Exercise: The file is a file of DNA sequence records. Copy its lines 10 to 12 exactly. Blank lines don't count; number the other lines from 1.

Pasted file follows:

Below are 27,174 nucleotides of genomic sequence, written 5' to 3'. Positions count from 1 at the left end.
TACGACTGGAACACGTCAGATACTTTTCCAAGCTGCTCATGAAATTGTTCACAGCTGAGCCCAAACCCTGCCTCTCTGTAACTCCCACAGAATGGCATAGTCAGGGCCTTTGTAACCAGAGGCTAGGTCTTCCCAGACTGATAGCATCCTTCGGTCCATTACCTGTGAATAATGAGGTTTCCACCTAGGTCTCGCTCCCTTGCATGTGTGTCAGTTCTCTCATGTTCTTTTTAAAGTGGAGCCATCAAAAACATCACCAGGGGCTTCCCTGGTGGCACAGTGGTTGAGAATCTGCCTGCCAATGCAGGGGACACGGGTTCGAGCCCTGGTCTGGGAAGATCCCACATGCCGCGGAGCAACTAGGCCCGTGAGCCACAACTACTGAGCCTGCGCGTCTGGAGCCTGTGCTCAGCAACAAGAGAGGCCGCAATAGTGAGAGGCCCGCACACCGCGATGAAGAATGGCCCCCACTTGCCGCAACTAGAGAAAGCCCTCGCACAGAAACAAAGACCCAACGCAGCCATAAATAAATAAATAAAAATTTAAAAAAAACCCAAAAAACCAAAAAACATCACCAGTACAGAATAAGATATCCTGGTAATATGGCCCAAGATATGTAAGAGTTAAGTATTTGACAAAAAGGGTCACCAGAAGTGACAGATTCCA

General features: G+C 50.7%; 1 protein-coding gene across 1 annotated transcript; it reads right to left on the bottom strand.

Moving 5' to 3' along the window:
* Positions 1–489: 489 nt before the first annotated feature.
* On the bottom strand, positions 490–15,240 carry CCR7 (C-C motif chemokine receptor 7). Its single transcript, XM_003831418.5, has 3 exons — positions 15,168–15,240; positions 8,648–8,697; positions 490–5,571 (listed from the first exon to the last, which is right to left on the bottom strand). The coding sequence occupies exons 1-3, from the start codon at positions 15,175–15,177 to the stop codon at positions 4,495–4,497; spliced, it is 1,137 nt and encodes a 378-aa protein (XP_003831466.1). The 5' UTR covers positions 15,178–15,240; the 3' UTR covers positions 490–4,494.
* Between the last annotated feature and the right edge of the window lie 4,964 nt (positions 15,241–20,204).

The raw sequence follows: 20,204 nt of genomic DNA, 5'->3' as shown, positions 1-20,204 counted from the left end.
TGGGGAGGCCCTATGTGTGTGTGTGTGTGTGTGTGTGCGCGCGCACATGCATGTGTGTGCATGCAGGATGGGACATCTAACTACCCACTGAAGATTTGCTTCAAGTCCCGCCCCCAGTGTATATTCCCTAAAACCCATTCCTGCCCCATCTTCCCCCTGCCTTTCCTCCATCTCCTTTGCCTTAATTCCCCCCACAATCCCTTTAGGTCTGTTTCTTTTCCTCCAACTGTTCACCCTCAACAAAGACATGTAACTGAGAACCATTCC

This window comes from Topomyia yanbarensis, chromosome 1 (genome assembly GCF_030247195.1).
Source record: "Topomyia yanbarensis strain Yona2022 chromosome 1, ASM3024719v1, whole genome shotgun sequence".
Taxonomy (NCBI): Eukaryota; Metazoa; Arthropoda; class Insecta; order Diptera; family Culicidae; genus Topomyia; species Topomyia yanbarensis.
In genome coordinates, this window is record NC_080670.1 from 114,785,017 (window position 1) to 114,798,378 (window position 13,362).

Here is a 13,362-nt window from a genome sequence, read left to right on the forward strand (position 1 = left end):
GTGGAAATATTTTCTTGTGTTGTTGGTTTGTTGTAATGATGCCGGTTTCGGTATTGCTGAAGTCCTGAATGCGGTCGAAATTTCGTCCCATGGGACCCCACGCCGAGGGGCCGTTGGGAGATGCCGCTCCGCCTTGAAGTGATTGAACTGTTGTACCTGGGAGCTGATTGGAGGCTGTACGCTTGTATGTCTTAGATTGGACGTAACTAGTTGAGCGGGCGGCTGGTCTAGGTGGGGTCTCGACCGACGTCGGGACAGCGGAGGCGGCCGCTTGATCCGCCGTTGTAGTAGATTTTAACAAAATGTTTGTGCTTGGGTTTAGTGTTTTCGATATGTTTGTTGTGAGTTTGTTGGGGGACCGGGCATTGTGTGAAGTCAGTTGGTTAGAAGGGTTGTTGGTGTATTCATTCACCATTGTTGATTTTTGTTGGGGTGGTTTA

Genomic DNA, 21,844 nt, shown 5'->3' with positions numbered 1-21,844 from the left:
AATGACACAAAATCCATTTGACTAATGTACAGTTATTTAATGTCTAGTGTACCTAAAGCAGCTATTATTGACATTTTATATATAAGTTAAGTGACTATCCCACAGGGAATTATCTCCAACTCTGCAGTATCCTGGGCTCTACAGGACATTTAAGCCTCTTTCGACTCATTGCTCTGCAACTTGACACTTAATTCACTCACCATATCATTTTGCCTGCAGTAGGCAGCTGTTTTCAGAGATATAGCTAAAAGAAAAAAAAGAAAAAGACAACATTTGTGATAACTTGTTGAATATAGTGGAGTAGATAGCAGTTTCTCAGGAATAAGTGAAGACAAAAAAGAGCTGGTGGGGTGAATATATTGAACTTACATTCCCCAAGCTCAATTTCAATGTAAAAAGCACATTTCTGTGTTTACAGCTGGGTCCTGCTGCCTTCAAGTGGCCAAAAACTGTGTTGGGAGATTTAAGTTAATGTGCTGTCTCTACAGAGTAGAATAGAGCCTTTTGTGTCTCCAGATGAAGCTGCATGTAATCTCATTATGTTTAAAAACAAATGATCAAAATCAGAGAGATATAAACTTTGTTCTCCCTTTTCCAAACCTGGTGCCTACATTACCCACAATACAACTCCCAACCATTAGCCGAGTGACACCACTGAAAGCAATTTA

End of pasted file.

This window comes from Topomyia yanbarensis, chromosome 1 (genome assembly GCF_030247195.1).
Source record: "Topomyia yanbarensis strain Yona2022 chromosome 1, ASM3024719v1, whole genome shotgun sequence".
Taxonomy (NCBI): Eukaryota; Metazoa; Arthropoda; class Insecta; order Diptera; family Culicidae; genus Topomyia; species Topomyia yanbarensis.